"I strongly urge people to avoid commercial gluten-free products. This is because, in place of wheat flour, these products, such as gluten-free whole grain bread, are made using cornstarch, rice starch, tapioca starch, and potato starch. These powdered starches are among the few foods that increase blood sugar higher than even whole wheat. It means these foods trigger weight gain in the abdomen (“gluten-free belly”), increased blood sugars, insulin resistance and diabetes, cataracts, and arthritis. They are not healthy replacements for wheat."
Here are some main points from the book ~
The addictive properties of wheat, for instance, expressed as overwhelming temptation and obsession, obstructed by opiate-blocking drugs, are not directly due to gluten, but to exorphins, the breakdown product of gluten.
If the gap left by wheat is filled with vegetables, nuts, meats, eggs, avocados, olives, cheese—i.e., real food—then not only won’t you develop a dietary deficiency, you will enjoy better health, more energy, better sleep, weight loss, and reversal of all the abnormal phenomena we’ve discussed
By now, I’m confident you’re attuned to the fact that wheat is not just about bread. Wheat is ubiquitous—it’s in everything
If you wish to roll back the appetite-stimulating, insulin-distorting, and small LDL-triggering effects of foods beyond wheat, or if substantial weight loss is among your health goals, then you should consider reducing or eliminating the following foods in addition to eliminating wheat.
- Cornstarch and cornmeal—cornmeal products such as tacos, tortillas, corn chips, and corn breads, breakfast cereals, and sauces and gravies thickened with cornstarch
- Snack foods—potato chips, rice cakes, popcorn. These foods, like foods made of cornstarch, send blood sugar straight up to the stratosphere.
- Desserts—Pies, cakes, cupcakes, ice cream, sherbet, and other sugary desserts all pack too much sugar.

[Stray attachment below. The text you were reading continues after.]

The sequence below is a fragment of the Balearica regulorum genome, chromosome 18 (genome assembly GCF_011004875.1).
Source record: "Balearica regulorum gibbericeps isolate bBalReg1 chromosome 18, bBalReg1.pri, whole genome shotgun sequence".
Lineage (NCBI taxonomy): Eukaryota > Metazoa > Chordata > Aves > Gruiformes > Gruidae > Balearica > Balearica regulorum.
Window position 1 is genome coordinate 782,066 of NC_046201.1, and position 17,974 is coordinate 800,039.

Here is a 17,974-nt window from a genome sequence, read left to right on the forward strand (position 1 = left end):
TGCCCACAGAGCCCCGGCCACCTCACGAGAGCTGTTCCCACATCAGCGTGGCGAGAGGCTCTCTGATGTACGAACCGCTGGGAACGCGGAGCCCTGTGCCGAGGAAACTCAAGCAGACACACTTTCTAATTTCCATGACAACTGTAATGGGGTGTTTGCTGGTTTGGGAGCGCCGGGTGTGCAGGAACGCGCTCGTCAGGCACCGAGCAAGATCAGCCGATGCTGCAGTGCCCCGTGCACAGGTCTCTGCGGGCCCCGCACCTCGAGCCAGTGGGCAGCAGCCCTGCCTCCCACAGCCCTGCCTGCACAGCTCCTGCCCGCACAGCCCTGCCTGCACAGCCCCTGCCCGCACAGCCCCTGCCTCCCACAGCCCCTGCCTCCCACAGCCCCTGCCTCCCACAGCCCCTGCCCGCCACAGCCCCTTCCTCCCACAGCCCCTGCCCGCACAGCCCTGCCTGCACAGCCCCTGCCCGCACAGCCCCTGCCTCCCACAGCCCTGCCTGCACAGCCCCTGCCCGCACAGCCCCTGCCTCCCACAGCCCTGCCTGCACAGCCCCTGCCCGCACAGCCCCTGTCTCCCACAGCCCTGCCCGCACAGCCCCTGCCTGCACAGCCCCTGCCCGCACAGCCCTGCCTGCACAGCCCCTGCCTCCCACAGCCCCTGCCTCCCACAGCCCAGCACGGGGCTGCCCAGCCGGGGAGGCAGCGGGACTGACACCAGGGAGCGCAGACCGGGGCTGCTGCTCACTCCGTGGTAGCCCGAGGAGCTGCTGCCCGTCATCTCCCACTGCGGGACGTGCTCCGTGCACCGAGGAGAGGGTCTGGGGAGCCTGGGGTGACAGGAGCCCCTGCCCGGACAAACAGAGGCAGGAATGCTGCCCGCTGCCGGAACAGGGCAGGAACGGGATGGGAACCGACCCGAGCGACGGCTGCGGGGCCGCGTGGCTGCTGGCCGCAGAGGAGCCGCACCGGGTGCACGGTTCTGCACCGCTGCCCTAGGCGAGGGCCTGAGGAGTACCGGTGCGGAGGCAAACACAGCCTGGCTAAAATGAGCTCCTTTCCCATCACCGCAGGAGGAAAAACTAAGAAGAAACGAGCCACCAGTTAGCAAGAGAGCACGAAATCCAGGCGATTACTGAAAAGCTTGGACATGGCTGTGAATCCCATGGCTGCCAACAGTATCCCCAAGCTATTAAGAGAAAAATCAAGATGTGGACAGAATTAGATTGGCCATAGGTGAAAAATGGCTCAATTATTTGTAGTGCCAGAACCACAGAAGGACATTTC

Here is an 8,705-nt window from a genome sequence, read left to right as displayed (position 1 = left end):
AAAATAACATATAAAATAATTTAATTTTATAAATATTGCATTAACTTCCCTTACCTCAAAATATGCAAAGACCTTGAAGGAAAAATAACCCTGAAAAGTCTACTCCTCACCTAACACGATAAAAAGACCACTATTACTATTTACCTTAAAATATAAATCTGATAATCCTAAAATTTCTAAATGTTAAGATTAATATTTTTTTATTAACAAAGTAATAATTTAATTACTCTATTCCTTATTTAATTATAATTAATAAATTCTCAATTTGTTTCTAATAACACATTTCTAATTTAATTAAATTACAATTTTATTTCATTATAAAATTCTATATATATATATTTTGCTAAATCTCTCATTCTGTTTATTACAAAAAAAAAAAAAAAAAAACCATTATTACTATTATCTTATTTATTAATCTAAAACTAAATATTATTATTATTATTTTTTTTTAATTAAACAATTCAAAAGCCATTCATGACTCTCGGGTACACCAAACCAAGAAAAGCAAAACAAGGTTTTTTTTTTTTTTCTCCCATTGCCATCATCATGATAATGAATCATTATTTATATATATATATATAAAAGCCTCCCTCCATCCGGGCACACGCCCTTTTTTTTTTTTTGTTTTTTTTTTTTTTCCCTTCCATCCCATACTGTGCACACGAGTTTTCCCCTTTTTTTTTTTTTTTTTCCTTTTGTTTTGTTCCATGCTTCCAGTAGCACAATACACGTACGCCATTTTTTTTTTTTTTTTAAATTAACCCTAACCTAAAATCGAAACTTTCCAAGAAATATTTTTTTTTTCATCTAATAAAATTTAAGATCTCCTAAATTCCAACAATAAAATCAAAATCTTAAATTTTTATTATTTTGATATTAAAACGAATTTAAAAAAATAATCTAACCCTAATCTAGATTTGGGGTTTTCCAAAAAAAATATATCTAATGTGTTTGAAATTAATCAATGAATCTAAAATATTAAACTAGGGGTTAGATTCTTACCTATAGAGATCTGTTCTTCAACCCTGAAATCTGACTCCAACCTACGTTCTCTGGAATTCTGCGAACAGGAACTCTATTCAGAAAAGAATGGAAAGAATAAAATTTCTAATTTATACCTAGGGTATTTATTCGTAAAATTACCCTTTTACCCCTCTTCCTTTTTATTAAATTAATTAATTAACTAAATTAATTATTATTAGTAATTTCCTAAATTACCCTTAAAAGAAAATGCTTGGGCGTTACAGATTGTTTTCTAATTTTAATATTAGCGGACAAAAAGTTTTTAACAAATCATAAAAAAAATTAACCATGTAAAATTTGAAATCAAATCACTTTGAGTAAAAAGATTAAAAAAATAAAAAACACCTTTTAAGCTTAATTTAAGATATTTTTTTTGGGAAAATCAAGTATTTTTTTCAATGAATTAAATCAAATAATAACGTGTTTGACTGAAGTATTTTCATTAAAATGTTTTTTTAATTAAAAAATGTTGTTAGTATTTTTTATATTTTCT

- Rice—white or brown; wild rice. Modest servings are relatively benign, but large servings (more than ½ cup) generate adverse blood sugar effects.
- Potatoes—White, red, sweet potatoes, and yams cause effects similar to those generated by rice.
- Legumes—black beans, butter beans, kidney beans, lima beans; chickpeas; lentils. Like potatoes and rice, there is potential for blood sugar effects, especially if serving size exceeds ½ cup.
- Gluten-free foods—Because the cornstarch, rice starch, potato starch, and tapioca starch used in place of wheat gluten causes extravagant blood sugar rises, they should be avoided.
- Fruit juices, soft drinks—Even if they are “natural,” fruit juices are not that good for you. While they contain healthy components such as flavonoids and vitamin C, the sugar load is simply too great for the benefit. Small servings of two to four ounces are generally fine, but more will trigger blood sugar consequences. Soft drinks, especially carbonated, are incredibly unhealthy mostly due to added sugars, high-fructose corn syrup, colorings, and the extreme acid challenge from the carbonic acid carbonation.
- Dried fruit—dried cranberries, raisins, figs, dates, apricots
- Other grains—Nonwheat grains such as quinoa, sorghum, buckwheat, millet, and possibly oats lack the immune system and exorphin consequences of wheat. However, they post substantial carbohydrate challenges, sufficient to generate high blood sugars. I believe these grains are safer than wheat, but small servings (less than ½ cup) are key to minimize the blood sugar impact.
Blessings to you and your homes,